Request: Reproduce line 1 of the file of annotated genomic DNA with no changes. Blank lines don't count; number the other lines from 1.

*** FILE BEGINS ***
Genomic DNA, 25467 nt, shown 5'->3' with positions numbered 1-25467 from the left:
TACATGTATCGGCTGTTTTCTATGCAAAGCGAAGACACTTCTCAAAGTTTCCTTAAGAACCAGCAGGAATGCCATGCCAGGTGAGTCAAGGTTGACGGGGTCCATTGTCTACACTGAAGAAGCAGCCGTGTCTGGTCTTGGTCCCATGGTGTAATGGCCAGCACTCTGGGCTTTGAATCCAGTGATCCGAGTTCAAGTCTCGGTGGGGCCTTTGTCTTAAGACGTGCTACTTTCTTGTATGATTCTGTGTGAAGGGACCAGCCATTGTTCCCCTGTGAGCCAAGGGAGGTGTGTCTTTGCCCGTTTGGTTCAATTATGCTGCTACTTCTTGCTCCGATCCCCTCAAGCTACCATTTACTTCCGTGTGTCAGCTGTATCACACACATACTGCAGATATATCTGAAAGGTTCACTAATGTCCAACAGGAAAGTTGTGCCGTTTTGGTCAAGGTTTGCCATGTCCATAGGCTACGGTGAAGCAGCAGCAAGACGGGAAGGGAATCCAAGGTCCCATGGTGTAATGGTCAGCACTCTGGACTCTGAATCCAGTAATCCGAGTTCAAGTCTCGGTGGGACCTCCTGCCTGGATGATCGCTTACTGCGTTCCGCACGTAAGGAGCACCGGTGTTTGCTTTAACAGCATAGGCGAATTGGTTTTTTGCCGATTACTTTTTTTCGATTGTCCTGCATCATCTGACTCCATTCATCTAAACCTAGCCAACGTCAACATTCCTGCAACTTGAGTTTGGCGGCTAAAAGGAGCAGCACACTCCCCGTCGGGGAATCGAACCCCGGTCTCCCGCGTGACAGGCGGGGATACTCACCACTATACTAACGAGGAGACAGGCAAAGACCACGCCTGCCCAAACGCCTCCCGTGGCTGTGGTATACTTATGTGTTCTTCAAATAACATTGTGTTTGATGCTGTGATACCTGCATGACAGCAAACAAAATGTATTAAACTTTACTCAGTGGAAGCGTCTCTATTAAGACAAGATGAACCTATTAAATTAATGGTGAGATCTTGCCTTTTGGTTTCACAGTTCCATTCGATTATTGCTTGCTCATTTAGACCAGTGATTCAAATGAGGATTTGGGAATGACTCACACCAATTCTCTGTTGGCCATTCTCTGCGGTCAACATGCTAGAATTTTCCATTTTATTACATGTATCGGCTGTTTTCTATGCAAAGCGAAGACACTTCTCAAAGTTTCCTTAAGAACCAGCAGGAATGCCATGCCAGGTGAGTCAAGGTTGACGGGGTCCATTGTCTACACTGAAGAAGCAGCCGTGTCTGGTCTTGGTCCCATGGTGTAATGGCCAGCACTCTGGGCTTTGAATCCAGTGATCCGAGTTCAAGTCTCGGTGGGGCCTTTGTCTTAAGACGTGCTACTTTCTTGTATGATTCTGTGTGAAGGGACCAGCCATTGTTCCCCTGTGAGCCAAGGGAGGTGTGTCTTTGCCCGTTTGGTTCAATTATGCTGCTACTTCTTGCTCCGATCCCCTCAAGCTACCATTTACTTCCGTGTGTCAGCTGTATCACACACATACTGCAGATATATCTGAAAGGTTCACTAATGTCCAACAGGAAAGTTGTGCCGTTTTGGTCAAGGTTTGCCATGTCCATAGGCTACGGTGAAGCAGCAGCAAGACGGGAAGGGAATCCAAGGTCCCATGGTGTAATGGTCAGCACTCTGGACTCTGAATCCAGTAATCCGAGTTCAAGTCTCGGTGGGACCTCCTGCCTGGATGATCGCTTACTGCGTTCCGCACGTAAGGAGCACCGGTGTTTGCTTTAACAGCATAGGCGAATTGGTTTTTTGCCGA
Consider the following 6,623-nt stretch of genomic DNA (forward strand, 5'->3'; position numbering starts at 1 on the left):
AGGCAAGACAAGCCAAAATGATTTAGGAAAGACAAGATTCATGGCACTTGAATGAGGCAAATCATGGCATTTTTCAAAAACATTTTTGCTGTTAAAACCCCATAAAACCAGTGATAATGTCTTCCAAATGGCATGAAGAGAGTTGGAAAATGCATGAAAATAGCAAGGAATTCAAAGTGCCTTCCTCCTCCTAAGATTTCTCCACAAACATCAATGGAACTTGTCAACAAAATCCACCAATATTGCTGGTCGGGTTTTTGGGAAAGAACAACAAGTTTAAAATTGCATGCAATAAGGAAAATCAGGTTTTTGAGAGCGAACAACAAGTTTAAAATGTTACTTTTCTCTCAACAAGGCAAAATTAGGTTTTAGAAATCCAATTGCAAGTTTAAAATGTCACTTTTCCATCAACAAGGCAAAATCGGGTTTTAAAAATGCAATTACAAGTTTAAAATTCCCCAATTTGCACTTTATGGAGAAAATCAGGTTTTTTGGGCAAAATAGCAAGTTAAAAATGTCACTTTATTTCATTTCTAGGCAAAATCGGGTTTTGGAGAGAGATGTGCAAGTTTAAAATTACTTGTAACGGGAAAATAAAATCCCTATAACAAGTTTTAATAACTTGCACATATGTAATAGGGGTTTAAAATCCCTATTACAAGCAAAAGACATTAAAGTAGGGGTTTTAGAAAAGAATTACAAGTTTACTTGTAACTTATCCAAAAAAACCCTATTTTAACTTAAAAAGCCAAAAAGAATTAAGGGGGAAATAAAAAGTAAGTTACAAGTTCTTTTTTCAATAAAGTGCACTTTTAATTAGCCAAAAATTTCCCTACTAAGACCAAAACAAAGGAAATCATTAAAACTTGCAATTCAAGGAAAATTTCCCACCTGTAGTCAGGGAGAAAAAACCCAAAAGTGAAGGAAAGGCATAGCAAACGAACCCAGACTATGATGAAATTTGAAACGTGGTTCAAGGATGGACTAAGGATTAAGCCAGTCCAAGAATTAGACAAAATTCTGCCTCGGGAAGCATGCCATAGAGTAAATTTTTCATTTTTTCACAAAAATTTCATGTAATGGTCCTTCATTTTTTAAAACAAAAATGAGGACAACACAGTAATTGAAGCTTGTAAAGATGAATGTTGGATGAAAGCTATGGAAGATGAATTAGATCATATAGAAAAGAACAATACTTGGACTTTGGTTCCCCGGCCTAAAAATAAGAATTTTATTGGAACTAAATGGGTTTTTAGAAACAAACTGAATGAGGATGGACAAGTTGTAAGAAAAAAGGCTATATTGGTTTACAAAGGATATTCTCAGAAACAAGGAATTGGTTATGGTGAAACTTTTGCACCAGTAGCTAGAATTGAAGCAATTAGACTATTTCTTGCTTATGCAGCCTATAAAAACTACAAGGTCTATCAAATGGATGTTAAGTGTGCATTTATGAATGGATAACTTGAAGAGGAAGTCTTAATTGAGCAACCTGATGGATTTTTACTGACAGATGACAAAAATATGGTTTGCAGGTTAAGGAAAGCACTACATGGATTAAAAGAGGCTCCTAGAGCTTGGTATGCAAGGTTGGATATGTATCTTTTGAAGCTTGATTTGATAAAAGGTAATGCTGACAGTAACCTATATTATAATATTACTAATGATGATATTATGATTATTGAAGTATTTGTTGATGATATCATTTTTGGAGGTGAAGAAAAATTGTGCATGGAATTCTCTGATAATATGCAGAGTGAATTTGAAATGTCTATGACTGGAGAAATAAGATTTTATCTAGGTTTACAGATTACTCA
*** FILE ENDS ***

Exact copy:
Genomic DNA, 25467 nt, shown 5'->3' with positions numbered 1-25467 from the left: